Juba, 25 October 2021 (TDI): UN personnel in Bentiu, South Sudan, came together to plant trees in eight schools for displaced children. This was in part to commemorate UN day, on 24 October. These trees are a symbol of the universal values that the UN stands for. Lieutenant Colonel Michael Mfum, Commander of Ghanaian troops serving with the United Nations Mission in South Sudan, was present. Mfum remarked that the he named the first tree he planted Human rights.
This is because they are the base for a democratic nation. The Ceremony continued with UN workers from civilian, military, police, and humanitarian backgrounds. They visited the eight schools with shovels, gallons of water, and a genuine zeal to commemorate UN day. South Sudan has a cultural norm that involves sitting under trees during sunlit days. According to the note, the school children and members of the community welcomed the tree planting activity.
Acting Director-General of Education and Instruction for Unity State and supervisor for schools
The Acting Director-General of Education and Instruction for Unity State, Kueth Mayay; pronounced about it. He stated that trees that the UN personnel planted, will provide shade, and food for the students. Mayay then added that teachers, and students, now have an obligation.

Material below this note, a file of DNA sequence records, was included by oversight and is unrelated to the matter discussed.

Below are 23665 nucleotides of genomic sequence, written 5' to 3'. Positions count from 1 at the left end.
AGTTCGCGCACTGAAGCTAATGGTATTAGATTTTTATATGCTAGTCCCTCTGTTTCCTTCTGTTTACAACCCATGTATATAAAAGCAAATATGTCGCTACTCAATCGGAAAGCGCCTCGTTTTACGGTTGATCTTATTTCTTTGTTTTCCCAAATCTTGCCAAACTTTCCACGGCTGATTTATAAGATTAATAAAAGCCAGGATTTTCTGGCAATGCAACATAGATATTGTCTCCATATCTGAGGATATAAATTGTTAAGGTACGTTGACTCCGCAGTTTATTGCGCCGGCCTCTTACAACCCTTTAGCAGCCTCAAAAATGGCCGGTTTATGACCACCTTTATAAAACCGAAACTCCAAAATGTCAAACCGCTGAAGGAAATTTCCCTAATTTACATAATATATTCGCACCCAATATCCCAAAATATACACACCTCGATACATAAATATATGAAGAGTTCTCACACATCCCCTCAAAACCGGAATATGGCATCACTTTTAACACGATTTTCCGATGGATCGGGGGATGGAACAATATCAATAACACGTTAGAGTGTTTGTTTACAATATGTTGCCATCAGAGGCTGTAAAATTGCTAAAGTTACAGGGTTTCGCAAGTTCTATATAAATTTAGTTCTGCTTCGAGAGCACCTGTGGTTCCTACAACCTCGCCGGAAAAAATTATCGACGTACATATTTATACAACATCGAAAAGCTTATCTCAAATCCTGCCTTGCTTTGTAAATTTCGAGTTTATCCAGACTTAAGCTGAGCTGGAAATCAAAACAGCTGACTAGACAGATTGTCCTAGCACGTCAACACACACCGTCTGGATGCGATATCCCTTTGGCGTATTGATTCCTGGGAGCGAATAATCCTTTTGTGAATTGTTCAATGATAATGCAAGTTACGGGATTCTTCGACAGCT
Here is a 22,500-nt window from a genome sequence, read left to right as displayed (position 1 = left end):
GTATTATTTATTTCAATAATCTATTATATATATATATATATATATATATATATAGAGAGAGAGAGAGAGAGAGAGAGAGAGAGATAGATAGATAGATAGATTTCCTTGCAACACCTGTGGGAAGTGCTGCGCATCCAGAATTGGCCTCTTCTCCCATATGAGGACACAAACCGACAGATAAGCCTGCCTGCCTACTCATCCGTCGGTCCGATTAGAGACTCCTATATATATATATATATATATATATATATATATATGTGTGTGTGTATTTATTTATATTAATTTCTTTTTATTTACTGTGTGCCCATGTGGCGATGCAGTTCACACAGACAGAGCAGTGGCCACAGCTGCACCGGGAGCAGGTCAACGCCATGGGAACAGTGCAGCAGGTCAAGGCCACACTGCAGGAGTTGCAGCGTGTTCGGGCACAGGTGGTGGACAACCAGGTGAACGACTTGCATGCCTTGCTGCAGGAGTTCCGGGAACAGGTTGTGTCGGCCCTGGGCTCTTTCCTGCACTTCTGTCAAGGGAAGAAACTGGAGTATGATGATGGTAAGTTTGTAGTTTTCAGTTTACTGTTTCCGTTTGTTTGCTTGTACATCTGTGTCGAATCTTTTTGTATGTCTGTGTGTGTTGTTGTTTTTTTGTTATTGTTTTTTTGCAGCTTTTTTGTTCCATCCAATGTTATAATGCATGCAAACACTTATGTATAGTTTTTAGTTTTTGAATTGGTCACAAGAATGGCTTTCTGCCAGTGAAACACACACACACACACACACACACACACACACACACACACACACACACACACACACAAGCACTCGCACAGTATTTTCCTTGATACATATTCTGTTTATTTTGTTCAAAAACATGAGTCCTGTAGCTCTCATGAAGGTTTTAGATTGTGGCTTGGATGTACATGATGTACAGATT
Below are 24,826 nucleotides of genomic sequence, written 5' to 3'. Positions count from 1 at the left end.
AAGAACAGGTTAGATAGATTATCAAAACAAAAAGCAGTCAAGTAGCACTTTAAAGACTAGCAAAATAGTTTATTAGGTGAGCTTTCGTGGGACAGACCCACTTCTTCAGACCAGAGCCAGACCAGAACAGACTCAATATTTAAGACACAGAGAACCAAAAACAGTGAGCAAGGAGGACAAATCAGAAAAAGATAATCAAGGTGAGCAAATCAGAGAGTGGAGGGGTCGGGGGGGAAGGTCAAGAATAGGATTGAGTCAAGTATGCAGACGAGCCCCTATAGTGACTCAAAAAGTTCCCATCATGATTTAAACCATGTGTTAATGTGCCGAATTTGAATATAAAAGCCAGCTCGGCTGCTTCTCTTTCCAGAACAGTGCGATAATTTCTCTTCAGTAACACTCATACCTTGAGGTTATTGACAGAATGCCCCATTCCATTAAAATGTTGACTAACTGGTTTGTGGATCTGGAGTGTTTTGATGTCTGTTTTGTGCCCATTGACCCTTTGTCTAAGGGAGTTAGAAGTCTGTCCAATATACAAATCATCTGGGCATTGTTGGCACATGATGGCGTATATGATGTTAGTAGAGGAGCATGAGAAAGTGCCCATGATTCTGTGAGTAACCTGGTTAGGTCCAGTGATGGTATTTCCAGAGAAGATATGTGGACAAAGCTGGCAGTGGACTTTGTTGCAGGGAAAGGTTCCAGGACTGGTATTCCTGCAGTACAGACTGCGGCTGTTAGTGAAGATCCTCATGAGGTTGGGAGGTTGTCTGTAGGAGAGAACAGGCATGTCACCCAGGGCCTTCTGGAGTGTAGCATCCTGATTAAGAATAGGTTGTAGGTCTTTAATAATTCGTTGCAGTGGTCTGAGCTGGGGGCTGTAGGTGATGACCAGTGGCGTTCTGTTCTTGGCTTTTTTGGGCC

That obligation is that they need to ensure that the UN core values, represented by the trees; are then upheld to the highest degree. Those values represent by avocado, mango, and guava trees. The values those trees represent are peace, justice, tolerance, education, solidarity, friendship, unity, and also respect for human rights.
Simon Thir Tekjiek, the supervisor for schools for displaced children, was also present. He then stated that using trees to instill values on the children is important. Because they are the future leaders. He then added that when those trees start bearing fruits, the students will recall the memories of UNMISS.
Tekjiek also stated that those trees will serve as a constant reminder of what the UN stands for. Education Officer with UNICEF, David Ngon Kueth, was also present. Kueth mentioned that as South Sudan’s partner in education; they will check that those trees are nurtured. He then added that by taking care of those trees, UNICEF hopes to give the children important skills. Those skills are a sense of leadership, and universal values, as they go forward in their lives.